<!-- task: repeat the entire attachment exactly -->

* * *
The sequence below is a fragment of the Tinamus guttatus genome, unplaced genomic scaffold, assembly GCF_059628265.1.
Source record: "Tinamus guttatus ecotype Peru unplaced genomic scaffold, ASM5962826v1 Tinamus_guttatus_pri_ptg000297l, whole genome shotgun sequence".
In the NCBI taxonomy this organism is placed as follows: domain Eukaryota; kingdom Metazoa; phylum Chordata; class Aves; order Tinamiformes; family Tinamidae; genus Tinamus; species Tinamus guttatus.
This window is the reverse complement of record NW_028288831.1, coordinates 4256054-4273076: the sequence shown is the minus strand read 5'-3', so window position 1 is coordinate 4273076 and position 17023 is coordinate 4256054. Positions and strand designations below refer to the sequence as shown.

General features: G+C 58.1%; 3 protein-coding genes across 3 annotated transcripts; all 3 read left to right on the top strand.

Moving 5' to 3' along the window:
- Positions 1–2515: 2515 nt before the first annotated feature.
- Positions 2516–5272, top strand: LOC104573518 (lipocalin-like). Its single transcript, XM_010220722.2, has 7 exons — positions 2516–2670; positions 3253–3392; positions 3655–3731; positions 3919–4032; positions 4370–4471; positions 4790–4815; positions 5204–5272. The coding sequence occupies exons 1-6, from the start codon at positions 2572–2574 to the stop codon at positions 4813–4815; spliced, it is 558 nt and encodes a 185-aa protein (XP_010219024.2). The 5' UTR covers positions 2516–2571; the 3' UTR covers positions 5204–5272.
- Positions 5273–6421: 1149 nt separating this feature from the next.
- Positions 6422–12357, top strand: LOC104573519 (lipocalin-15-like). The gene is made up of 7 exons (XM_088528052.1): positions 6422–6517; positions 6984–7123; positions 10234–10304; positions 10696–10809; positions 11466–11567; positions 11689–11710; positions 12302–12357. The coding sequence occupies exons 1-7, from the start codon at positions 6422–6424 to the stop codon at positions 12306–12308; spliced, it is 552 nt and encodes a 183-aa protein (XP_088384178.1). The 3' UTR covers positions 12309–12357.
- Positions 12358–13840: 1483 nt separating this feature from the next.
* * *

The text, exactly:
The sequence below is a fragment of the Tinamus guttatus genome, unplaced genomic scaffold, assembly GCF_059628265.1.
Source record: "Tinamus guttatus ecotype Peru unplaced genomic scaffold, ASM5962826v1 Tinamus_guttatus_pri_ptg000297l, whole genome shotgun sequence".
In the NCBI taxonomy this organism is placed as follows: domain Eukaryota; kingdom Metazoa; phylum Chordata; class Aves; order Tinamiformes; family Tinamidae; genus Tinamus; species Tinamus guttatus.
This window is the reverse complement of record NW_028288831.1, coordinates 4256054-4273076: the sequence shown is the minus strand read 5'-3', so window position 1 is coordinate 4273076 and position 17023 is coordinate 4256054. Positions and strand designations below refer to the sequence as shown.

General features: G+C 58.1%; 3 protein-coding genes across 3 annotated transcripts; all 3 read left to right on the top strand.

Moving 5' to 3' along the window:
- Positions 1–2515: 2515 nt before the first annotated feature.
- Positions 2516–5272, top strand: LOC104573518 (lipocalin-like). Its single transcript, XM_010220722.2, has 7 exons — positions 2516–2670; positions 3253–3392; positions 3655–3731; positions 3919–4032; positions 4370–4471; positions 4790–4815; positions 5204–5272. The coding sequence occupies exons 1-6, from the start codon at positions 2572–2574 to the stop codon at positions 4813–4815; spliced, it is 558 nt and encodes a 185-aa protein (XP_010219024.2). The 5' UTR covers positions 2516–2571; the 3' UTR covers positions 5204–5272.
- Positions 5273–6421: 1149 nt separating this feature from the next.
- Positions 6422–12357, top strand: LOC104573519 (lipocalin-15-like). The gene is made up of 7 exons (XM_088528052.1): positions 6422–6517; positions 6984–7123; positions 10234–10304; positions 10696–10809; positions 11466–11567; positions 11689–11710; positions 12302–12357. The coding sequence occupies exons 1-7, from the start codon at positions 6422–6424 to the stop codon at positions 12306–12308; spliced, it is 552 nt and encodes a 183-aa protein (XP_088384178.1). The 3' UTR covers positions 12309–12357.
- Positions 12358–13840: 1483 nt separating this feature from the next.